Trump on Cabinet changes: ‘There are a few positions that I’m thinking about’

President TrumpDonald John TrumpEsper sidesteps question on whether he aligns more with Mattis or Trump Warren embraces Thiel label: 'Good' As tensions escalate, US must intensify pressure on Iran and the IAEA MORE confirmed Monday that he is considering a possible shake-up of his Cabinet officials, but defended the current members of his administration as "incredible people" when questioned by reporters.

Trump said during a round table discussion on the Senate's criminal justice reform package that he was looking at changes to "a few positions," but declined to discuss any specifics.

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"Let me start off by saying, I have a fantastic Cabinet," Trump said. "We have incredible people. You know it's a lot of people. There are a few positions that I'm thinking about, but I could leave it the way things are now and be very happy with it, or make changes and maybe be even happier with those positions."

"But we have a great Cabinet, they are tremendously talented people, and they're really doing a good job," he added.

Trump's comments follow remarks he gave to reporters earlier this month, when the president said he was expecting "customary" changes to his administration following the midterm elections.

"Administrations make changes usually after midterms and probably we'll be right in that category. I think it's very customary," he said at the time.

"For the most part, I love my Cabinet," Trump added. "We have some really talented people. Look at the deals we're making on trade. Look at the job we've done on so many different things, including foreign affairs. I mean, we've done record-setting work. I don't know that we get the credit for it, but that's OK."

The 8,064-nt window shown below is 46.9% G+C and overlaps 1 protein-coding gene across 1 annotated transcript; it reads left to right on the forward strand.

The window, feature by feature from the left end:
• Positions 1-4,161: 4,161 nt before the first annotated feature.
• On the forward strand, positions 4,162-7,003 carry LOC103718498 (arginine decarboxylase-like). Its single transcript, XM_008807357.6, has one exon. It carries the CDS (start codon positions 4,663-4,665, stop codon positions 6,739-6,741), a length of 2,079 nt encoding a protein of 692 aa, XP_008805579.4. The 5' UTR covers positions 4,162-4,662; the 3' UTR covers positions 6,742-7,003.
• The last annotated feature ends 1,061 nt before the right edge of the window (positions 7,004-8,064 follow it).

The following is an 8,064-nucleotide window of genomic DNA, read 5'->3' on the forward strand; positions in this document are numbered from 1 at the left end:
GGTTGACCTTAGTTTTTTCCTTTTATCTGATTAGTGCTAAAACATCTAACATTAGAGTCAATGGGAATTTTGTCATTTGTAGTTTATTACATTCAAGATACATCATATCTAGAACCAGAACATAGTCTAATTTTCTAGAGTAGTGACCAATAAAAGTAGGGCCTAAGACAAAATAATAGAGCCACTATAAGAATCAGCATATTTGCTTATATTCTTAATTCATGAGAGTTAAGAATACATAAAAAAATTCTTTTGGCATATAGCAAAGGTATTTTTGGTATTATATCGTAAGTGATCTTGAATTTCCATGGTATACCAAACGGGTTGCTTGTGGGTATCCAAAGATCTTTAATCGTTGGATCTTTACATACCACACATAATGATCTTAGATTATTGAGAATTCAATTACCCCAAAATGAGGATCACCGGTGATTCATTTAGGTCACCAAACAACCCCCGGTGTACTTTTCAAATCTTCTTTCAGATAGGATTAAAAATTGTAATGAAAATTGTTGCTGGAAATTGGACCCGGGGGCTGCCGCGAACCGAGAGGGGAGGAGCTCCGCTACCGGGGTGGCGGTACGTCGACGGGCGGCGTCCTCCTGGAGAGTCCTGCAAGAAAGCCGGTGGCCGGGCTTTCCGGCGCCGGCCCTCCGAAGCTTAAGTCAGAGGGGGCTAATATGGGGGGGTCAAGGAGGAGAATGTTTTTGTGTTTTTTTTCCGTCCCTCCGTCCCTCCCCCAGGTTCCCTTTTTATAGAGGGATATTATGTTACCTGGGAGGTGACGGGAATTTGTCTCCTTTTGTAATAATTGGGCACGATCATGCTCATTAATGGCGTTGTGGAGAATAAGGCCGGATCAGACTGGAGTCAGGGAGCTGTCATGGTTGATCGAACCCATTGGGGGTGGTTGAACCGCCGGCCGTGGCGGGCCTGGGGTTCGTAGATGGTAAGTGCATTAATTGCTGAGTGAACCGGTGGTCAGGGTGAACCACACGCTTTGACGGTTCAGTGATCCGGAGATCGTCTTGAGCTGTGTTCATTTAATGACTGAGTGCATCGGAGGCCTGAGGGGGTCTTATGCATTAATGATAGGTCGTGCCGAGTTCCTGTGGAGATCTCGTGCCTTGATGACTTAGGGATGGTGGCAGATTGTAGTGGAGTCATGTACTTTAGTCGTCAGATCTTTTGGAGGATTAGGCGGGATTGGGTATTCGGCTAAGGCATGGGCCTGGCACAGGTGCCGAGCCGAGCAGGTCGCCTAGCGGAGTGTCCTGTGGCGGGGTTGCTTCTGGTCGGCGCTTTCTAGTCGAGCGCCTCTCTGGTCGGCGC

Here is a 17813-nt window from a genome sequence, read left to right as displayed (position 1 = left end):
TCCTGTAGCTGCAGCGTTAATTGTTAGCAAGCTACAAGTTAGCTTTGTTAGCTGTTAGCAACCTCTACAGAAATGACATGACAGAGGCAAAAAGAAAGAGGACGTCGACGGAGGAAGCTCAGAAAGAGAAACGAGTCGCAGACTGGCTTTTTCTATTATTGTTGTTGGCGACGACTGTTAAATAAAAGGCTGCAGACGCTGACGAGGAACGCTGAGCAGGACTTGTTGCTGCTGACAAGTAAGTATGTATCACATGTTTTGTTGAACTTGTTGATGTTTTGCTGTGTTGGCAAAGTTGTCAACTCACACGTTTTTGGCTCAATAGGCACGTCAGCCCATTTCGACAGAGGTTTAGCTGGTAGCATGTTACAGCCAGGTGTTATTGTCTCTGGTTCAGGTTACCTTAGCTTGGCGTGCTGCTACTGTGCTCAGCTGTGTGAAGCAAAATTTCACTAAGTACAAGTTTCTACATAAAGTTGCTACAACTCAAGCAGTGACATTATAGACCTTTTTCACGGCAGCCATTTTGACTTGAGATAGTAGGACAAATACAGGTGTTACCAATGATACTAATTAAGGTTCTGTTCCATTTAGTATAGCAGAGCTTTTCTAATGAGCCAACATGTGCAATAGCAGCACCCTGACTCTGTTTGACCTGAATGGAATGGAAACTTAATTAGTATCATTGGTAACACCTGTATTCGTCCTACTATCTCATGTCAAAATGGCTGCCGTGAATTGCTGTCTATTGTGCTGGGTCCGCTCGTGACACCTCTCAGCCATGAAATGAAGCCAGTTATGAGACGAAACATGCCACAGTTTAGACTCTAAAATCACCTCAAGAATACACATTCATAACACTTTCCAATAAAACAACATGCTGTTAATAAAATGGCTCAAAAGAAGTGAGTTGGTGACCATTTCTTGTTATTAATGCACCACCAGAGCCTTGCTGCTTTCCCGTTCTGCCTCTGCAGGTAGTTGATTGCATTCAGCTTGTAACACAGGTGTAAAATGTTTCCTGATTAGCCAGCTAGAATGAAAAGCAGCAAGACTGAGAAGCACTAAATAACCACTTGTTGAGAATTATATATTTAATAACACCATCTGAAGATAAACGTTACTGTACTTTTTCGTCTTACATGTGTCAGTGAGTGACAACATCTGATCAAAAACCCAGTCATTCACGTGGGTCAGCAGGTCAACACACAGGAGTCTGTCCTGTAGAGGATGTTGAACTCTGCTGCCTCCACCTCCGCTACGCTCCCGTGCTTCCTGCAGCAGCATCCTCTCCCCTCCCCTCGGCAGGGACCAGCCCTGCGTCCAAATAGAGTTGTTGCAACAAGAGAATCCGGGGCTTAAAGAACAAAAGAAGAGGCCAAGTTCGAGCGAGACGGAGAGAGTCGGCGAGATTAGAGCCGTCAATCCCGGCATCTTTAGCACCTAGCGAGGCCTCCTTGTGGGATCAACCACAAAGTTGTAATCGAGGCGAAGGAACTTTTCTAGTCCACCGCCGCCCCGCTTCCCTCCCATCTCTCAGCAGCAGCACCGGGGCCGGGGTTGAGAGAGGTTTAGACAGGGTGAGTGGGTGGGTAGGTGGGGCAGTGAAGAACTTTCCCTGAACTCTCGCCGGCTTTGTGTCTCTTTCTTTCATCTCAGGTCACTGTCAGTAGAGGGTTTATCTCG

The Trump administration has already seen some recent high-profile staffing changes, including the forced resignation of Attorney General Jeff SessionsJefferson (Jeff) Beauregard SessionsPress: Acosta, latest to walk the plank The Hill's Morning Report — Trump retreats on census citizenship question Alabama senator says Trump opposed to Sessions Senate bid MORE just days after the midterm elections were held.

Environmental Protection Agency Administrator Scott PruittEdward (Scott) Scott PruittOvernight Energy: Scientists flee USDA as research agencies move to Kansas City area | Watchdog finds EPA skirted rules to put industry reps on boards | New rule to limit ability to appeal pollution permits Press: Acosta, latest to walk the plank Watchdog finds EPA skirted rules when appointing industry leaders to science boards MORE and Secretary of State Rex TillersonRex Wayne TillersonPress: Acosta, latest to walk the plank A brief timeline of Trump's clashes with intelligence director Dan Coats What is Trump's Iran end game? MORE also left the Trump administration earlier this year.